When decorating a new home, it can be easy to miss the floors when focusing on paint colors and other decorative details. This is a big mistake since the floors are a critical component of your home’s aesthetic. After all, they are one of the largest surface in your home, and make a big impression!
There are three main characteristics to consider when choosing flooring: aesthetic, maintenance and cost.
Choose the Aesthetic First
This can be a bit controversial since you might not want to get attached to a specific look only to find out that it is out of your pricing, but we suggest choosing the aesthetic you like first. For the most part, you will be able to get creative and find similar alternatives that do fit within your budget.
Hardwood flooring is one of the more popular choices due to its warm and cozy feel. It’s also durable and provides you with further material options such as oak or cherry wood.
Typically, narrow board sizes lend a more antique feeling to a space, while very wide boards have a bit of a farmhouse feel. Middle width boards, can be very versatile depending on their finish.
Laminate floors are easier to install and cheaper than the wood that they seek to imitate. Because they are engineered from different types of wood and synthetic materials, there is also more control for imperfections. These floors tend to look more modern in style.
Tile is more likely to be used in the bathroom or kitchen spaces and can be an easy-to-clean alternative to wood or laminate. It also provides a lot of aesthetic options as you can choose different materials, from stone to terracotta, and select for tile size and installation pattern as well.
In order to select the right aesthetic for your flooring, focus on how you want to feel in the space. Very dark or very light-colored flooring can evoke a modern, clean aesthetic feel, which may translate to a calm mood. Wood tones, especially in the warmer red range, can feel very cozy. Think about the other design features in the space as well when you make your decision.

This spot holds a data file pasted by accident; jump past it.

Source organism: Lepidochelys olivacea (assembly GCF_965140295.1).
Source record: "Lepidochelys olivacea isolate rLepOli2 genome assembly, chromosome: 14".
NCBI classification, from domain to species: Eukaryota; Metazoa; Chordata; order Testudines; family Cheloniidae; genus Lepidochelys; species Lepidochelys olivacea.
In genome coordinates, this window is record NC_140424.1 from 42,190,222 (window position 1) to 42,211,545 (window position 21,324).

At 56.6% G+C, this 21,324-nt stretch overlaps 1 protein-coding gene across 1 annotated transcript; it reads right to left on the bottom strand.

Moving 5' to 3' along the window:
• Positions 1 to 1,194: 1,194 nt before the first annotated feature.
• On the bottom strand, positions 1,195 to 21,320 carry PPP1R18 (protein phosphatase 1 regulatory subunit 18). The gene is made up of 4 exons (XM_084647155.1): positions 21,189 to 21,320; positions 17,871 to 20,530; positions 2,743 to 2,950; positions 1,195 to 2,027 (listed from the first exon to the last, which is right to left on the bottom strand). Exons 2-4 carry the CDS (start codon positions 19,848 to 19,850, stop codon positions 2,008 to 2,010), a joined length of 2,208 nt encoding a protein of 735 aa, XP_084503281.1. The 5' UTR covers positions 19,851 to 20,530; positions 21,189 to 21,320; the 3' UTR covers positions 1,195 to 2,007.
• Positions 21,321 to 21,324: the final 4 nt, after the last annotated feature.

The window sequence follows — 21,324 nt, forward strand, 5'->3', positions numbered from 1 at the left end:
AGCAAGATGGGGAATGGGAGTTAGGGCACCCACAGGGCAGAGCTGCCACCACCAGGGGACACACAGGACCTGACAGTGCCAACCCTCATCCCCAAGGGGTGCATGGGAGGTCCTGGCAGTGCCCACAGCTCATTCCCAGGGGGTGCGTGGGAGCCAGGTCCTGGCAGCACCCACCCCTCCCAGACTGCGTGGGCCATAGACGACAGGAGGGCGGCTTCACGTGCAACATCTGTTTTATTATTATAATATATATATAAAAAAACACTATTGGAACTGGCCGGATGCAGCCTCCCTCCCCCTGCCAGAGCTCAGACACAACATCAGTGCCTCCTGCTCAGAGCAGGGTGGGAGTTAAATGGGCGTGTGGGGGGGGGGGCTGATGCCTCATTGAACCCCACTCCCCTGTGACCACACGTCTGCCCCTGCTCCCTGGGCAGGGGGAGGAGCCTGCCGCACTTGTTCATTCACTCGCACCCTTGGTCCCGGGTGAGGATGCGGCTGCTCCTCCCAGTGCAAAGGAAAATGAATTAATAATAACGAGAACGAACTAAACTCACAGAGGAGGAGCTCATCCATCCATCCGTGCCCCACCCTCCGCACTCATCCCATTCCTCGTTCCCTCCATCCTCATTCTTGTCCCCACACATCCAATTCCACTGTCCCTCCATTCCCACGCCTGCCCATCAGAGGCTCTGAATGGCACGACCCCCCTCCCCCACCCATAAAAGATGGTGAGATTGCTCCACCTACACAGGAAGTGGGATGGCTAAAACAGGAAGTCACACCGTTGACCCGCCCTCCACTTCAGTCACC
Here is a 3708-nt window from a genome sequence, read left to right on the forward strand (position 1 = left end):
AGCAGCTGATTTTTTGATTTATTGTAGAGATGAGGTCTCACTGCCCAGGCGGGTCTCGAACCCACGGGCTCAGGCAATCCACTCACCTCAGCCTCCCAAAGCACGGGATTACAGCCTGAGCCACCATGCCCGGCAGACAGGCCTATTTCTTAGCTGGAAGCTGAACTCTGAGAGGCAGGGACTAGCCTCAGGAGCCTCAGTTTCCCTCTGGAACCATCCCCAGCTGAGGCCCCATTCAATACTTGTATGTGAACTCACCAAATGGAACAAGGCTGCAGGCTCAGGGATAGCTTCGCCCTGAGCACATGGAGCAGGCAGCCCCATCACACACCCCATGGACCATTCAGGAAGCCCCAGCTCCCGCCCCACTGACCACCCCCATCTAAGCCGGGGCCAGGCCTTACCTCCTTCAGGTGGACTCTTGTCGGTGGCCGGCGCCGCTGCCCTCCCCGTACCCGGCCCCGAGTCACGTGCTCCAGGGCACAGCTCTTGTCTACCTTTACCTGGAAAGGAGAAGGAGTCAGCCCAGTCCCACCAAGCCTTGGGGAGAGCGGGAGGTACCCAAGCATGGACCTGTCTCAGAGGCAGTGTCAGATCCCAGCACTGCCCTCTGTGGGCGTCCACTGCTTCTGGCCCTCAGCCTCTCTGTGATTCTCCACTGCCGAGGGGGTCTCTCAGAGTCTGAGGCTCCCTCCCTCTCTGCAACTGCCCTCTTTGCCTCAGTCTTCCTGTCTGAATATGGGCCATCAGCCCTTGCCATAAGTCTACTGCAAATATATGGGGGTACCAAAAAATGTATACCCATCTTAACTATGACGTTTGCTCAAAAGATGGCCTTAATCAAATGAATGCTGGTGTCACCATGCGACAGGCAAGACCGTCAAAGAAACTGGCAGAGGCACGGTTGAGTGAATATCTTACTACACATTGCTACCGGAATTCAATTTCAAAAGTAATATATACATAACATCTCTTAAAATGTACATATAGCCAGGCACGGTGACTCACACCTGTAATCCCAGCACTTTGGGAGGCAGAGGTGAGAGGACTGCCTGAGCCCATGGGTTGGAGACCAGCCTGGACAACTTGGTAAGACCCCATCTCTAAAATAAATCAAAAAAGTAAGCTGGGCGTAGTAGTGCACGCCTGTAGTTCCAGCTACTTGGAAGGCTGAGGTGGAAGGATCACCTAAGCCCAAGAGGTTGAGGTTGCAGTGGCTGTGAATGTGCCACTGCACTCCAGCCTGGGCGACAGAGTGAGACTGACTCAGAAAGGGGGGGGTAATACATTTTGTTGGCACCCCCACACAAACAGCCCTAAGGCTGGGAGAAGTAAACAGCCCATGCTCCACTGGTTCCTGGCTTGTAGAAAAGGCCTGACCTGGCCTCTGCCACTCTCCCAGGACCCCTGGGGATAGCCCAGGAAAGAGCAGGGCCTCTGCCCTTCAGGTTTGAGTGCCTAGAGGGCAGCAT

Consider Maintenance Next
You will likely be spending a lot of time cleaning the floors of your home. Your floors will also experience more wear and tear than any other home surface. All of this should be considered when selecting a floor type.
While hardwood is durable, it is prone to scratching, and needs to be cleaned regularly in order to prevent residue from stripping the finish. If regular cleaning sounds like it may be a challenge, laminate might be a better alternative. However, if you are more worried about scratches, certain types of tile may be more appropriate, especially in high traffic areas such as the entryway.
Buy What You can Afford
Now that you have identified what your ideal aesthetic is, as well as how much maintenance you are willing to undertake, it’s time to see what is in your price range. Pick what you love first, and if it’s not within the range you were hoping for, search for alternatives.
For example, if what you really love is an exotic type of hardwood, first see if there is a more conventional hardwood available with a similar aesthetic. Do not forget to consider that unique finishes on more traditional hardwoods can evoke a similar effect at a lower price. If hardwood is out of your budget for the most part, consider engineered wood, which places a true wood layer placed over plywood in order to reduce cost.
The next tier down price-wise is most likely laminate. As laminate has become more popular, more choices have become available – and you may be surprised by the aesthetic options you can find.
Tile has its own price tiers based on the material used to make it. If your first choice is out of your price range, be open to other options. Your best bet is to show a flooring specialist what you do like and to then ask them what they have available in your price range. You will likely be pleasantly surprised!
You have to love the floors in your home as you will see them every day. For this reason, start with choosing the aesthetic first, then filter for level of maintenance you are willing to provide. Finally, factor in the cost and find alternatives as needed. By applying this three-step process, you will be sure to find floors that you love!
Post updated: 08/19/2021